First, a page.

The Participants

Most of the participants are amateur adventure seekers with a lot of cash. But the race also attracts some major motor-racing stars looking to test their mettle. Car manufacturers like to use the rally to test the endurance of their new vehicles.

About 430 teams participate (from 51 countries) in three categories:

  • Large Trucks (68 in 2011)
  • Automobiles (146 in 2011)
  • Motorcycles (183 (and 33 quads) in 2011)
Over 200 supporting vehicles make up the rest of the caravan. Only 40 percent of all participants make it to the finish of this grueling race.

The Route

This year (2011) the race starts in Buenos Aires, on the Plaza de la Republica and runs through Patagonia, the Andes Mountains, along the shores of the Pacific Ocean in Chile and back to Argentina through the Atacama Desert. 15 stages will be driven over a two week period.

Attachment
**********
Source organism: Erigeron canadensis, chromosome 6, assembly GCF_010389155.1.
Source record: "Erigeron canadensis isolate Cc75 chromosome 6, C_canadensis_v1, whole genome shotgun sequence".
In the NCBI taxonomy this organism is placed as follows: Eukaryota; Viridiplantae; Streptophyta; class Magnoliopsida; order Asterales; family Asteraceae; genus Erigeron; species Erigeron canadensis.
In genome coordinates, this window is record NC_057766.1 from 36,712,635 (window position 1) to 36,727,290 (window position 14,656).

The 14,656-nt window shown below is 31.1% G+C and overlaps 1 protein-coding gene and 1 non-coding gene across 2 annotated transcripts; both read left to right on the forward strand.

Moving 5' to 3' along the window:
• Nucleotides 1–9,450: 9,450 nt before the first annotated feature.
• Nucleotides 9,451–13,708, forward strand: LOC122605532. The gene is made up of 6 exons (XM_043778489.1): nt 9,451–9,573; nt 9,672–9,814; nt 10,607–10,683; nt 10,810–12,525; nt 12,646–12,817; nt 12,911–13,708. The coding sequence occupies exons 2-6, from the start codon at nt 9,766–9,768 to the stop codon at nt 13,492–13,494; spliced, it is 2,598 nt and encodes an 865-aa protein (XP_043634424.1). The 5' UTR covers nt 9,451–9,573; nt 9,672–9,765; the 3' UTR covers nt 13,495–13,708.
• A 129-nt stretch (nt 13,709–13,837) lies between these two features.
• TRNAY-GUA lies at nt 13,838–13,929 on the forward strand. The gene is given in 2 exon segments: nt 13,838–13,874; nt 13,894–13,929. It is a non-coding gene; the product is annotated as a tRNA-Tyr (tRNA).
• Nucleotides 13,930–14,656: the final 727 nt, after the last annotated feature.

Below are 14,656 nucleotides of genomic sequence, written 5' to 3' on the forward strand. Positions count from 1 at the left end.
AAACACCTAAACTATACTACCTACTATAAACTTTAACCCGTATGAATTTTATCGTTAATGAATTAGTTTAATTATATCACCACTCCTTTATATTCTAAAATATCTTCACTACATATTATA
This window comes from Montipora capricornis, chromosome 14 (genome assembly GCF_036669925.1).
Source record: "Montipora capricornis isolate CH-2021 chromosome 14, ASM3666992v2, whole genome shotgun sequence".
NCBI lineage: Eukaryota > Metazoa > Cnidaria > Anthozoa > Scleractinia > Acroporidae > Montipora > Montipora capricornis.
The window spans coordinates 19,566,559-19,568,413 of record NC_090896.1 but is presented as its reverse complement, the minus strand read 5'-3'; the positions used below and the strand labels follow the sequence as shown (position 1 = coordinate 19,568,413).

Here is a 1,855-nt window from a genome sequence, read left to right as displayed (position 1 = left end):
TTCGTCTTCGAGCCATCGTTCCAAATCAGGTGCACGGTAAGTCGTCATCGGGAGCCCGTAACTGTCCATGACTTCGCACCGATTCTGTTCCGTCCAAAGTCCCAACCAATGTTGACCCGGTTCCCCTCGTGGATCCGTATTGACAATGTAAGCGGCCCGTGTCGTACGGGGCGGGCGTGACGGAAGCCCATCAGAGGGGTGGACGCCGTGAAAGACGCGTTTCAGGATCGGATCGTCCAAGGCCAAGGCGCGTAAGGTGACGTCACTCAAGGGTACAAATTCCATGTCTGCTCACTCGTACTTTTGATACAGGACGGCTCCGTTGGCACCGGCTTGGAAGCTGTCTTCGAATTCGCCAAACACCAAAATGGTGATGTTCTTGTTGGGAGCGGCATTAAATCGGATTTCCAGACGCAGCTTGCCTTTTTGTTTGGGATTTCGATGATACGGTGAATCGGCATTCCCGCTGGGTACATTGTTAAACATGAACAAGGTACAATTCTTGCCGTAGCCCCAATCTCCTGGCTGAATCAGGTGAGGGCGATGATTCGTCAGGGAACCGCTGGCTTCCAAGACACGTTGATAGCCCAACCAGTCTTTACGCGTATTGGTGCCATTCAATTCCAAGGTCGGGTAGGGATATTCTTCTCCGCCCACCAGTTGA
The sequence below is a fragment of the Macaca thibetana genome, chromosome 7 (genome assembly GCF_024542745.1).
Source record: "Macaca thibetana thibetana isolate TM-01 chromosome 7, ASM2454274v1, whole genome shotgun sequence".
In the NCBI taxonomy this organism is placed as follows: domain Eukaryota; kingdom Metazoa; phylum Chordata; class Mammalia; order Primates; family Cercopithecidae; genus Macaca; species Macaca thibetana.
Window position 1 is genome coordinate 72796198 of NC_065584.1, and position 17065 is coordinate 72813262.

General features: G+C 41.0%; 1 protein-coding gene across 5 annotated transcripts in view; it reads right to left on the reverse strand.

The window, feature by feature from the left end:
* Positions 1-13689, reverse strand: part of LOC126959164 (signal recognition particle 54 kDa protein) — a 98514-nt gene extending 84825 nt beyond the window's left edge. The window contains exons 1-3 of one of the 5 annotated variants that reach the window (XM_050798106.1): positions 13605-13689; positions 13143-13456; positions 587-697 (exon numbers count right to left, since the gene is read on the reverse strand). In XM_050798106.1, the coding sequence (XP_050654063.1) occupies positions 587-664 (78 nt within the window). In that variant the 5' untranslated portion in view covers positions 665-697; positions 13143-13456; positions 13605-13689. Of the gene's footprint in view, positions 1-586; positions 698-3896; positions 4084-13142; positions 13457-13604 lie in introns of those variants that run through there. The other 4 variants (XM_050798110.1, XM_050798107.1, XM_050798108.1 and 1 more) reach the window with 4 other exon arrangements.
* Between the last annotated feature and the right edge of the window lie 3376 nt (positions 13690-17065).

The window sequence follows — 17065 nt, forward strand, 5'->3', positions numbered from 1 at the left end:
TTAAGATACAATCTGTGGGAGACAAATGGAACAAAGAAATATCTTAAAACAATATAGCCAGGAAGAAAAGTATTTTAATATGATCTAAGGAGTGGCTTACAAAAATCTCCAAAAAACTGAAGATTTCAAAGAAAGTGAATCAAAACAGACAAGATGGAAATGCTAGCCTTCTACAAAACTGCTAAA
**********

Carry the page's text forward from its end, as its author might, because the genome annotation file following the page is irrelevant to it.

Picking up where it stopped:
The Dakar Rally requires extreme endurance and navigational skills. There is only 1 rest day this year (2011) and it is usually spent tinkering the vehicles to run to maximum capacity despite the problems of sand, sand and more sand in every nook and cranny of the engines. Every stage of a regular rally runs about 300 miles. Click here for more on the route.

The Danger

It isn't called an extreme race for nothing. Every year people get lost or killed during the race. Some major incidents that made headline news include:

  • 1982 Mark Thatcher (Prime Minister Margaret Thatchers son) got lost for 6 days in the desert.

  • 1988 DAF the leading truck (which was also beating every car at the time) crashed and killed a driver.

  • 2005 Two of the top motorcyclists to compete in the rally died within 2 days of one another.

  • 2006 Australian KTM motorcyclist Andy Caldecott, in his third time in the Dakar, died as a result of injuries after a crash. 2 young spectators were also killed in the latter stages of the rally.

  • 2007 2 motorcyclists died, a South African crashed in the 4th stage and a Frenchman died of heart failure.